Definition of marble in English:

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Pronunciation: /ˈmärbəl/


1A hard crystalline metamorphic form of limestone, typically white with mottlings or streaks of color, that is capable of taking a polish and is used in sculpture and architecture.
Example sentences
  • She walked through her kitchen and down the hall to the foyer, which was complete with white marble flooring and a crystal chandelier.
  • The room was painted pearl white which happened to match the polished marble floor.
  • The floors were made from highly polished white marble that appeared to be as new as the day it had been set down.
1.1Used in similes and comparisons with reference to the smoothness, hardness, or color of marble: her shoulders were as white as marble
More example sentences
  • Translucent waves, coloured like green marble, arched for impact on crenulated rocks.
  • A cold slab of marble had replaced a smooth hand he once saw.
  • It felt as smooth as marble and had the intense burning cold as ice.
1.2A marble sculpture.
Example sentences
  • Within that huge space, the marbles will be arrayed around the outside of a rectangular structure that is the same length and width as the Parthenon.
  • Of the outstanding figures of the period, Henry Howard, 2nd Earl of Arundel, was the first to collect marbles seriously.
  • Sciberras excels in his evaluation of evidence and in technical matters such as the precise identification of all the various marbles.
2A small ball of colored glass or similar material used as a toy.
Example sentences
  • For Irving, I bought a one dollar sack of glass marbles.
  • Drive-by vandals hurling rocks and marbles at glass shopfronts are forcing business owners to fear for their safety and bear the cost of thousands of dollars in repairs.
  • Fill martini glasses with BBs or marbles, leaving 1/2 inch at the top of the glass.
2.1 (marbles) [treated as singular] A game in which small balls of colored glass are rolled along the ground.
Example sentences
  • Outdoor games like marbles, jacks, hopscotch not only occupy your kids, they will also strengthen coordination skills.
  • Pupils at Seend School did most of the organisation for the event themselves and thought of ideas for games, including a treasure hunt, marbles and lucky dips.
  • She kept herself busy playing whip a top, hoopla, marbles, hopscotch, hide and seek and oranges and lemons.
3 (one's marbles) informal One’s mental faculties: I thought she’d lost her marbles, asking a question like that
More example sentences
  • But as Nietzsche discovered, incessant philosophical thought can also damage one's marbles.
  • There's no hope for him now because he's lost his marbles and has gone completely crazy.
  • His friends thought it would be a laugh, but they never expected him to stay for almost a year and they start to wonder if he's lost his marbles.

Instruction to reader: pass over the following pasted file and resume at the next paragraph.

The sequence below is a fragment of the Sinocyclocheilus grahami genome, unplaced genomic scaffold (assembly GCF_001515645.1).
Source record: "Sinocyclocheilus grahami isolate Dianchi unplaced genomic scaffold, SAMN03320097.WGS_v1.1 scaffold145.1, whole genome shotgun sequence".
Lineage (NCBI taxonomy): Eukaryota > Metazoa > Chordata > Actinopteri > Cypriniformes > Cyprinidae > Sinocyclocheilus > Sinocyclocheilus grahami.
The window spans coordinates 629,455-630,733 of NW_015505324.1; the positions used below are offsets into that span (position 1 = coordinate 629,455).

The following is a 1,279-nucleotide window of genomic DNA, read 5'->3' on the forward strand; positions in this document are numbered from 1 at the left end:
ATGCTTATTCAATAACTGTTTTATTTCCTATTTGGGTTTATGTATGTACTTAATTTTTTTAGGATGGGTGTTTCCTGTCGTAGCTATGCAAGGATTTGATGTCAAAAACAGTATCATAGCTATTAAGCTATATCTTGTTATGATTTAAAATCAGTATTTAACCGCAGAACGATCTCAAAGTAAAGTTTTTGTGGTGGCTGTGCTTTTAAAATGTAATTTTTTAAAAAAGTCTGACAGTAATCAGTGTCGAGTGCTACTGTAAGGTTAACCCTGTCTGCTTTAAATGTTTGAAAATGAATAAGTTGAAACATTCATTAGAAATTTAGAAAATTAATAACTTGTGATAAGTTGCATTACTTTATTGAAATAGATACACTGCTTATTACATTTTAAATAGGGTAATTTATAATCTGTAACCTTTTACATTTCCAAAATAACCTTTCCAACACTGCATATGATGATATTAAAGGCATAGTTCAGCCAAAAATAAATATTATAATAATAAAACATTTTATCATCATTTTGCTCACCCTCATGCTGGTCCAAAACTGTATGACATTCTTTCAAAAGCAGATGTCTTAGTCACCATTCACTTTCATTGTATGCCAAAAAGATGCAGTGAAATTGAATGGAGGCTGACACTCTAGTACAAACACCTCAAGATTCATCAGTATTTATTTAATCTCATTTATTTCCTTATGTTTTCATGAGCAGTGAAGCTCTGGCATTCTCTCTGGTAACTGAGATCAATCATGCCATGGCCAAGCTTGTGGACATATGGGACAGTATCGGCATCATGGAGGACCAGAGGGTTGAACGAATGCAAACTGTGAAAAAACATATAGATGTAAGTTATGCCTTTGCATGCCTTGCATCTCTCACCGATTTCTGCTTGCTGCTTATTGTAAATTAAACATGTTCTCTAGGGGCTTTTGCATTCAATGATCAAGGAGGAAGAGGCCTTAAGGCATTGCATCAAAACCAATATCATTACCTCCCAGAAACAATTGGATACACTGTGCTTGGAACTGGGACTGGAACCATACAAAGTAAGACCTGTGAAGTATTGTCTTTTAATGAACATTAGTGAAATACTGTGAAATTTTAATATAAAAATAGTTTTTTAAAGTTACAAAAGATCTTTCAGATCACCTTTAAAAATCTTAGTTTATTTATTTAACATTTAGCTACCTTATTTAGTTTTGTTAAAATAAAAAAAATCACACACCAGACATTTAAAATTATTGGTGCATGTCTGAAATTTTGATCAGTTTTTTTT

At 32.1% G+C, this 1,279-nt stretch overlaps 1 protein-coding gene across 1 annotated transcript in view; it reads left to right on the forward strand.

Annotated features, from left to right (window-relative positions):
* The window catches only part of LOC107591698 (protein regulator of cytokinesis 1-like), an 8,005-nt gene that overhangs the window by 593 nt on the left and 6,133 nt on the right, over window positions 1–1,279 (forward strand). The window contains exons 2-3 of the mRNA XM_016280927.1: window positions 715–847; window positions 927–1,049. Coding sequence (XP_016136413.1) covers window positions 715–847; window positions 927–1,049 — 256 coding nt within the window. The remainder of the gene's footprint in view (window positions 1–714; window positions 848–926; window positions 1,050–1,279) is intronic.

[with object]
Stain or streak (something) so that it looks like variegated marble: the low stone walls were marbled with moss and lichen
More example sentences
  • It looks good if you marble it instead of beating it in completely.
  • The way that the effects people make the dummies look eerily life like is astonishing - everything from puncturing in real hair to marbling the skin is done.
  • Its breath, coming as wind, swirls and marbles the planetary surface, changing the patterns of the clouds.


pick up one's marbles and go home

North American informal Withdraw petulantly from an activity after having suffered a setback: he doesn’t have the guts to take a bad defeat, and is now picking up his marbles and going home
More example sentences
  • I would hope he would recognize that this is not an appropriate location, pick up his marbles and go home, but we've long since given up hope on that.
  • And when he does not get his way threatens to pick up his marbles and go home.



Example sentences
  • It is part of a joint exhibition with the Painting Craft Teachers' Association and the wonderful pieces will be displayed alongside work by some of the country's best contemporary grainers and marblers.
  • Its continued use was confined largely to the monumental brass trade which was controlled by the marblers ' guild until well into the 16th century.
  • In 1853, Charles Woolnough, an English marbler, published a book exposing the mysteries of marbling.


Pronunciation: /-blē/ Pronunciation: /-bəlē/
Example sentences
  • Lifting one shoulder in a slight shrug, Eric watched the plump, juicy strawberries fall from his hand into the marbly mixture of ice and yoghurt and dried blood with a dim sort of fascination.
  • When I think of those marbly black pebbles on our beach, it almost makes me hungry, for what they represent, that is.
  • The two of them were in a small room made of some kind of marbly stone.


Middle English: via Old French (variant of marbre) from Latin marmor, from Greek marmaros 'shining stone', associated with marmairein 'to shine'.

  • Marble goes back to Greek marmaros ‘shining stone’, a limestone used for building and sculpture. The small balls of the children's game have been called marbles since the late 17th century, though they are now mostly made of glass. In the game players take turns at shooting their own marble at marbles inside a ring, trying to knock other's marbles out of the ring to win them. Some players lose some or all of their marbles—the idea behind marbles as a term for someone's mental faculties.

Words that rhyme with marble

barbel, garble

For editors and proofreaders

Syllabification: mar·ble

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